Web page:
- The learning curve for employees can be steep.
- If the ERP system goes down, everythinggoes down.
- System maintenance and repair requires expert knowledge – usually an outside consultant – and emergency service is very costly.
Things to Consider
Some questions to contemplate are:Does your business have the internal expertise to set up and maintain the system, or will you need to find outside talent? Is this a good time for your company to engage in a costly and time-consuming transition? Is there good reason to believe the long-term benefits will outweigh the short-term drawbacks?
There are over 100 different ERP systems on the market today. Choosing the best system for your company’s needs can be a real challenge. There are general-purpose and industry-specific ERP systems. Systems vary greatly in their ease of use, expandability, flexibility, and availability of support. There are hardware-based and cloud-based ERP systems, open-source and SaaS systems. Pricing models vary greatlyand budget limitations may exclude some options. Making the right choice will take time and research. Assistance from an outside expert may be necessary.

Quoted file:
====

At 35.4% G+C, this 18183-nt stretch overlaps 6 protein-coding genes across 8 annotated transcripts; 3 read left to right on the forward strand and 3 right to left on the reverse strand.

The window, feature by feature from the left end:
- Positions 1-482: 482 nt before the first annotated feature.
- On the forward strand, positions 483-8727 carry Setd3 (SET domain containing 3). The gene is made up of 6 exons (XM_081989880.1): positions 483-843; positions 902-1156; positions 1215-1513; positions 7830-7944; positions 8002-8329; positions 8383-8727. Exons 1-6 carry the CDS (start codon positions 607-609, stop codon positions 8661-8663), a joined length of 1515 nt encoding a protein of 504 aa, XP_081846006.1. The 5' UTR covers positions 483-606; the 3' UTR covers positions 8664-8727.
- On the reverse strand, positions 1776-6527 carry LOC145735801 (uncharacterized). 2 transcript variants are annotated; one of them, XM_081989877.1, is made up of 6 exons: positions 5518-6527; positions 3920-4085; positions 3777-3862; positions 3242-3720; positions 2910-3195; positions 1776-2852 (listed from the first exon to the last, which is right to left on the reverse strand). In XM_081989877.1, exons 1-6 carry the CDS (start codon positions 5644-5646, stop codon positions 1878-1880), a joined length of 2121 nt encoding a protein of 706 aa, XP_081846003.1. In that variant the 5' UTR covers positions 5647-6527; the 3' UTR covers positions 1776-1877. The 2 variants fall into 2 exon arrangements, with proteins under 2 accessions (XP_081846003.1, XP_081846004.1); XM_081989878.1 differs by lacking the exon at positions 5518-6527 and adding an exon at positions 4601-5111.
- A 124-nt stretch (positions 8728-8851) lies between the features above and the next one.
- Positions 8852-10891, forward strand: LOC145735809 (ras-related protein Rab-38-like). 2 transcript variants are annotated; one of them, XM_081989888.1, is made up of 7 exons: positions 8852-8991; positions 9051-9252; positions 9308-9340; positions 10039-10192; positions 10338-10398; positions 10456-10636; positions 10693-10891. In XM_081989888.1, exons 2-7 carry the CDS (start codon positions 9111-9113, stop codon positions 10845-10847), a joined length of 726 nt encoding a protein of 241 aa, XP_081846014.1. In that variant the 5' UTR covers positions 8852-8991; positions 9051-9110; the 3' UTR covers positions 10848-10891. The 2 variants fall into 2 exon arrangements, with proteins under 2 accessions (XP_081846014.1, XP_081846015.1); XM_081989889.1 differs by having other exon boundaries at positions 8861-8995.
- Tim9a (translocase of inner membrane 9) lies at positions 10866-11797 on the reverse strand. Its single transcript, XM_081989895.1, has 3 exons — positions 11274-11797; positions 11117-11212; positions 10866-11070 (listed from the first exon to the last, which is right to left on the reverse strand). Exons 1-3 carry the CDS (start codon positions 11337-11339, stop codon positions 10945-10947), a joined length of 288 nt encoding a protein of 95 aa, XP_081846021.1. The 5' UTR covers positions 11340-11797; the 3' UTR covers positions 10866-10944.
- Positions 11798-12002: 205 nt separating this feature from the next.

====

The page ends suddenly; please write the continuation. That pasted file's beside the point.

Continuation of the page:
What Should You Look for in an ERP System?
The flow of information is the lifeblood of modern business, and ERP systems are meant to optimize that flow. You should look for an ERP system that helps you solve problems, simplifies your processes, provides better access to information, and improves your company’s bottom line. Here are some things to look for as you make a decision.
A primary consideration when choosing an ERP system is its applicability to your company’s needs. Ideally, you shouldn’t need to purchase a lot of expensive add-on components or pay for components you don’t need. The system’s capabilities also need to align with your industry focus and long-term business goals.
A second consideration is the cost versus benefit. The system needs to add value to your business, not hamper it with unreasonably high expenses. A look at the costs of people resources and their bandwidth vs the cost of the ERP is another decision to be weighed.